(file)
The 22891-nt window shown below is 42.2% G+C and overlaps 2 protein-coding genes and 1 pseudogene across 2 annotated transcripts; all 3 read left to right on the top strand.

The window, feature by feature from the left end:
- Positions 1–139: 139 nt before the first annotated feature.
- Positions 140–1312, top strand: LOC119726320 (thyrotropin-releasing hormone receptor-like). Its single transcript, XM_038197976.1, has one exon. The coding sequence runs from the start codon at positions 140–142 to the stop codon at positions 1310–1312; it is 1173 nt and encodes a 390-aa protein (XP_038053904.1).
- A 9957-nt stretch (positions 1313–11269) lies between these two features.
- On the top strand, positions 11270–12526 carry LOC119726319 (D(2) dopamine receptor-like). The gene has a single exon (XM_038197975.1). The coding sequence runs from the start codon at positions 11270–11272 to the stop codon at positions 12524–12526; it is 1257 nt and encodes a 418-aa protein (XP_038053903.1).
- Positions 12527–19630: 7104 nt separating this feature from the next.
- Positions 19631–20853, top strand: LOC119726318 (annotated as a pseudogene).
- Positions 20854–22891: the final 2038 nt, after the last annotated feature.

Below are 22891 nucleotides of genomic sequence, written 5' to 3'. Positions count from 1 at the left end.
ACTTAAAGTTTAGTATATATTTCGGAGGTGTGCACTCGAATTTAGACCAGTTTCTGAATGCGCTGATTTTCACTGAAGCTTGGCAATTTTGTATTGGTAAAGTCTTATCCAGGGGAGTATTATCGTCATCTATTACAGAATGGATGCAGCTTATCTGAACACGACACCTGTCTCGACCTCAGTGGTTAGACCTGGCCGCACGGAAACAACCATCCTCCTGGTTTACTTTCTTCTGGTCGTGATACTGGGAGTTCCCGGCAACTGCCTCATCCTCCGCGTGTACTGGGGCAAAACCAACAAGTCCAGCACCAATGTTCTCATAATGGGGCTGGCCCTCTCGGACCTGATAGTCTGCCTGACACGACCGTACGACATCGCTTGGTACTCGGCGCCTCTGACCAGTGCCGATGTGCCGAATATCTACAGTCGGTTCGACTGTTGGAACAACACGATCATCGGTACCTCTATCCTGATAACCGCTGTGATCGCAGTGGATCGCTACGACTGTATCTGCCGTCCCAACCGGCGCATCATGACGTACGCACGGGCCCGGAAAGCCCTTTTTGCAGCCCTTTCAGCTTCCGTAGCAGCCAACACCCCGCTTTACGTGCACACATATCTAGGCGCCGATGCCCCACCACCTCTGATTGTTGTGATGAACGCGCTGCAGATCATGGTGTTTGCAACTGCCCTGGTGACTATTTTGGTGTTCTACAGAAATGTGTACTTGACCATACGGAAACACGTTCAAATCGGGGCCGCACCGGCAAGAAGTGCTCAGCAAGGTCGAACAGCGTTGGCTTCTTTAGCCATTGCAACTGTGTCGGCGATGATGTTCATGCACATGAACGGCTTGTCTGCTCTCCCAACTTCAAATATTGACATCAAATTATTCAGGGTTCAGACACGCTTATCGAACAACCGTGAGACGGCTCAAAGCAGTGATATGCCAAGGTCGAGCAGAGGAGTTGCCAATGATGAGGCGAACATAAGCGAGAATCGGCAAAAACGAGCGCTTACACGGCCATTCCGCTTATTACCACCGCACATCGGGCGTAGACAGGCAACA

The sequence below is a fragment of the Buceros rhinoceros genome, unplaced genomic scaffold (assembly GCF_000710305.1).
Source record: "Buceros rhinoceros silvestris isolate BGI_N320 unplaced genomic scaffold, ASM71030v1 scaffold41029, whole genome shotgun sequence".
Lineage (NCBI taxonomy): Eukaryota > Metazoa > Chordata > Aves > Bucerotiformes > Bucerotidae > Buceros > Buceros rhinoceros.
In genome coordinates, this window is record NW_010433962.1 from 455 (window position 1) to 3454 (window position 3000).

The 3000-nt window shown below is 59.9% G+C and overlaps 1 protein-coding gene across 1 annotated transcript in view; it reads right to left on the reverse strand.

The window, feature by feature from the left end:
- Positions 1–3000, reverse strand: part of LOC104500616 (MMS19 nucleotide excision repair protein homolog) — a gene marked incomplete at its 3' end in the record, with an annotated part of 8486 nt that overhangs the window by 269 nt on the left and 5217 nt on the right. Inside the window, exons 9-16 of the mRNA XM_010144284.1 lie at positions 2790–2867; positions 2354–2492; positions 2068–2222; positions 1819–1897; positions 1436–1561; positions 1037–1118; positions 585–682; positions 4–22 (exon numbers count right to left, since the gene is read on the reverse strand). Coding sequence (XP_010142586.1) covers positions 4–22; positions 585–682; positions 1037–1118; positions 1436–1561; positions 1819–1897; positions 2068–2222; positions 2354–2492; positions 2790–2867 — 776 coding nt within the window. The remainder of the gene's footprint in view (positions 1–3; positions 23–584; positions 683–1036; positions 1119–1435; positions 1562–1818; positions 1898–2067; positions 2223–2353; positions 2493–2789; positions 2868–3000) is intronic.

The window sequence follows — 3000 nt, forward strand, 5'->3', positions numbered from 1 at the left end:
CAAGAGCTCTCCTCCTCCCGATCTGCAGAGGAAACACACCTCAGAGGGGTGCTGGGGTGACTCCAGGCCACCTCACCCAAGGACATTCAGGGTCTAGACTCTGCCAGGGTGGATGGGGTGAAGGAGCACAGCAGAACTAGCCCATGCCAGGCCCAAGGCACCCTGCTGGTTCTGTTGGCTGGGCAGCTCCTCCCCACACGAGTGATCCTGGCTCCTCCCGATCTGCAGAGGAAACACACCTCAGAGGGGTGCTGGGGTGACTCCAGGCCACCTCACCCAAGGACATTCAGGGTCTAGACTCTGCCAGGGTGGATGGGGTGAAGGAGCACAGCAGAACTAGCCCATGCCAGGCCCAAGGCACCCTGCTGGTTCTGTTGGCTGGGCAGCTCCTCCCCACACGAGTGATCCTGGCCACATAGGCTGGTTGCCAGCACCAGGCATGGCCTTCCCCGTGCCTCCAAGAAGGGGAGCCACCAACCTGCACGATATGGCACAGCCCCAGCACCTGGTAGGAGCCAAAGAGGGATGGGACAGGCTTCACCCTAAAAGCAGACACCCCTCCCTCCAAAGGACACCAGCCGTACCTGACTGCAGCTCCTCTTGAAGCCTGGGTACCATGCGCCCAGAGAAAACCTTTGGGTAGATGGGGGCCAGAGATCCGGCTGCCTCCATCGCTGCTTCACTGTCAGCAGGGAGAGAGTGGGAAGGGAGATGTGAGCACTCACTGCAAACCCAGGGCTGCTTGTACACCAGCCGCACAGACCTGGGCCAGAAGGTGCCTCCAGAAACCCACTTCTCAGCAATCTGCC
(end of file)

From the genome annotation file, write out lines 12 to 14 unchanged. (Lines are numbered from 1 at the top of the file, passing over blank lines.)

The sequence below is a fragment of the Buceros rhinoceros genome, unplaced genomic scaffold (assembly GCF_000710305.1).
Source record: "Buceros rhinoceros silvestris isolate BGI_N320 unplaced genomic scaffold, ASM71030v1 scaffold41029, whole genome shotgun sequence".
Lineage (NCBI taxonomy): Eukaryota > Metazoa > Chordata > Aves > Bucerotiformes > Bucerotidae > Buceros > Buceros rhinoceros.